Little girl in glasses looking into the camera

August 10, 2016

Get Eye-Ready for Back-to-School

The strong connection between vision and learning is no secret. Increased screen time and daily eye stresses only add to the importance of scheduling yearly comprehensive eye exams for our children. As the new school year is soon here, it's the perfect time to get in and get those eyes checked.

Here's a little of what your family eye doctor will look for during your child's eye exam.

First, your child's visual acuity will be checked. This includes using picture charts, letter games and letter recognition to test this acuity. Eye alignment will also be tested to ensure that there is a correct muscle balance within the eye movement. The doctor will use light reflexes or alternately covering each eye to make sure that they do not move from the straight-ahead position. Binocular vision testing will then ensure that the eyes are not only aligned correctly, but that the brain is using them together as well.

Refraction testing will also be performed. You are likely familiar with the terms nearsighted and farsighted. Refraction is used to gauge this 'power' of the eye.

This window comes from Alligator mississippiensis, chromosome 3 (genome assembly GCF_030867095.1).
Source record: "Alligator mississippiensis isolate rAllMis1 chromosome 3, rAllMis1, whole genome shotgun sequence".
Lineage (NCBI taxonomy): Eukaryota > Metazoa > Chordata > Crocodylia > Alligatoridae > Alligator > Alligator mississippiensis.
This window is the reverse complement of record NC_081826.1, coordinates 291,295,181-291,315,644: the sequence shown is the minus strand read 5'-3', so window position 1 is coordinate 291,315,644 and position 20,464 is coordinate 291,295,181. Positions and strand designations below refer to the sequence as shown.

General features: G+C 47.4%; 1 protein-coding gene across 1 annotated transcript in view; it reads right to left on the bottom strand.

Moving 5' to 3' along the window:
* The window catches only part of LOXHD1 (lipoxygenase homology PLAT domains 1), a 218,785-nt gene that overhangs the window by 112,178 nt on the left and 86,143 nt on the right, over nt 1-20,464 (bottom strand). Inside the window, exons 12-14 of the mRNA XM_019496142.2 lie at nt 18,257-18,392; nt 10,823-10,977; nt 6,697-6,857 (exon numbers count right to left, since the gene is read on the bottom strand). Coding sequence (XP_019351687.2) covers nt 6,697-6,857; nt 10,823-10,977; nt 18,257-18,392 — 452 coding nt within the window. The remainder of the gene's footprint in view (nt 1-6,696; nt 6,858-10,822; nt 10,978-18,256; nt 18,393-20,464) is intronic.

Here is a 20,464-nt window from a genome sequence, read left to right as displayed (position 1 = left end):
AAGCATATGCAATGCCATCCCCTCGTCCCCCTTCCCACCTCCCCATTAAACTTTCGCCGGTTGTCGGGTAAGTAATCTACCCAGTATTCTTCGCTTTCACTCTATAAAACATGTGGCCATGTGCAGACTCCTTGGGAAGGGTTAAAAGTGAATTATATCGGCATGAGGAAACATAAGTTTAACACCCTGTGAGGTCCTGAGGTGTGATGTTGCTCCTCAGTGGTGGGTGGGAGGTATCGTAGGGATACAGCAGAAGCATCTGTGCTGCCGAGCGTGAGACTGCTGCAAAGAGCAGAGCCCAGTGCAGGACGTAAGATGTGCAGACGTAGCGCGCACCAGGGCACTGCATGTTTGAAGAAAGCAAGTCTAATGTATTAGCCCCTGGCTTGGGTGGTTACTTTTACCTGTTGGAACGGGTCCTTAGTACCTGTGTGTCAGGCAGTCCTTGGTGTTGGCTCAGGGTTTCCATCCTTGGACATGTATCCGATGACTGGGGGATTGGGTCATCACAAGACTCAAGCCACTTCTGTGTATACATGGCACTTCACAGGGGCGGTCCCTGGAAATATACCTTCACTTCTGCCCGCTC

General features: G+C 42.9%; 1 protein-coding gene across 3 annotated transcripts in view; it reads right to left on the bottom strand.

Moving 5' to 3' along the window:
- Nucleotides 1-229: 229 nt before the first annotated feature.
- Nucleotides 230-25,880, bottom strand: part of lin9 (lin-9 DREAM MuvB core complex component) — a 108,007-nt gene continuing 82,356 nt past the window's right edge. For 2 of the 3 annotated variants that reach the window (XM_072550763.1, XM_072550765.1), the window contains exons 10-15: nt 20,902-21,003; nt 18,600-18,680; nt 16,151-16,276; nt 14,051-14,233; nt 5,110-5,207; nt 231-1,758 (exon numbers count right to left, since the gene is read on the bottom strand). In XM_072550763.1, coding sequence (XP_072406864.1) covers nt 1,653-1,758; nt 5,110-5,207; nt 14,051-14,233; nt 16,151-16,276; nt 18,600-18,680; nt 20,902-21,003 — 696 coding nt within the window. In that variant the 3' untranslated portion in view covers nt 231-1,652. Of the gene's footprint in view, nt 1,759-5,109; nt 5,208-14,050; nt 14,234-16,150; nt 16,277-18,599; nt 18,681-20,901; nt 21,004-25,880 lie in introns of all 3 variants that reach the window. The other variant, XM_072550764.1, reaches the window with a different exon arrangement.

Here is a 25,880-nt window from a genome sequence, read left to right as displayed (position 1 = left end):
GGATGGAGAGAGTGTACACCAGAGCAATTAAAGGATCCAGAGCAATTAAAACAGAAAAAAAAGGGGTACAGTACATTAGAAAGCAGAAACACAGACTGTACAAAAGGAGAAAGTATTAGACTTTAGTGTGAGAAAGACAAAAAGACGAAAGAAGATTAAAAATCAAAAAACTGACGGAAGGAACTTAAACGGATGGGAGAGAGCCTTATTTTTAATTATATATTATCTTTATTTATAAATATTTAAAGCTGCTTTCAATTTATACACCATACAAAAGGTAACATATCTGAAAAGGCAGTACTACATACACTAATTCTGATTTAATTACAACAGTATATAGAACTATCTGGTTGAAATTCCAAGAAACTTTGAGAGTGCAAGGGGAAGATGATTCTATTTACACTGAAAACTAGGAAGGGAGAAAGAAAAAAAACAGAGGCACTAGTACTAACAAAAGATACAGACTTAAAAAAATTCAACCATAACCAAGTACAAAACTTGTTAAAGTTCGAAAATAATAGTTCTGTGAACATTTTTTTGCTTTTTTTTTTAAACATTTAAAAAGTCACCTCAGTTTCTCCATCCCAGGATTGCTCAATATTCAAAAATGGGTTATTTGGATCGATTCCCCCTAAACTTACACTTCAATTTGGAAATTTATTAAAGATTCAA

In young children, the focusing power of the eye must be eliminated for an accurate measurement. During refraction testing, drops in the eye are used to dilate the pupil and eliminate the focus mechanism. Refraction testing can also determine if your child has astigmatism, a treatable condition where the eye does not focus light evenly onto the retina.

Finally, there is a fundus examination. During this examination, a special light is used to look into the back of your child's eye. A look into this area where blood vessels and portions of the brain can be seen can be highly valuable in detecting a number of disorders.

The American Academy of Pediatrics and the American Association for Pediatric Ophthalmology and Strabismus recommend that children should have their eyes examined by the pediatric or family doctor at birth and at all regular check-ups before school. At the age of 3 to 4, the exams should include vision testing using acuity charts to help identify childhood eye disorders.

Most childhood eye problems can be corrected if detected early. Call the doctor if your child exhibits any of warning signs such as lack of eye fixation, jerking eye movements, white or irregular pupils, swelling around the eyelids, excess tearing, drooping lid, squinting behavior or frequent blinking. An appointment with a pediatric ophthalmologist may be suggested for additional testing and counsel.

Wolfe Eye Clinic provides pediatric ophthalmology care in our Des Moines and Marshalltown locations.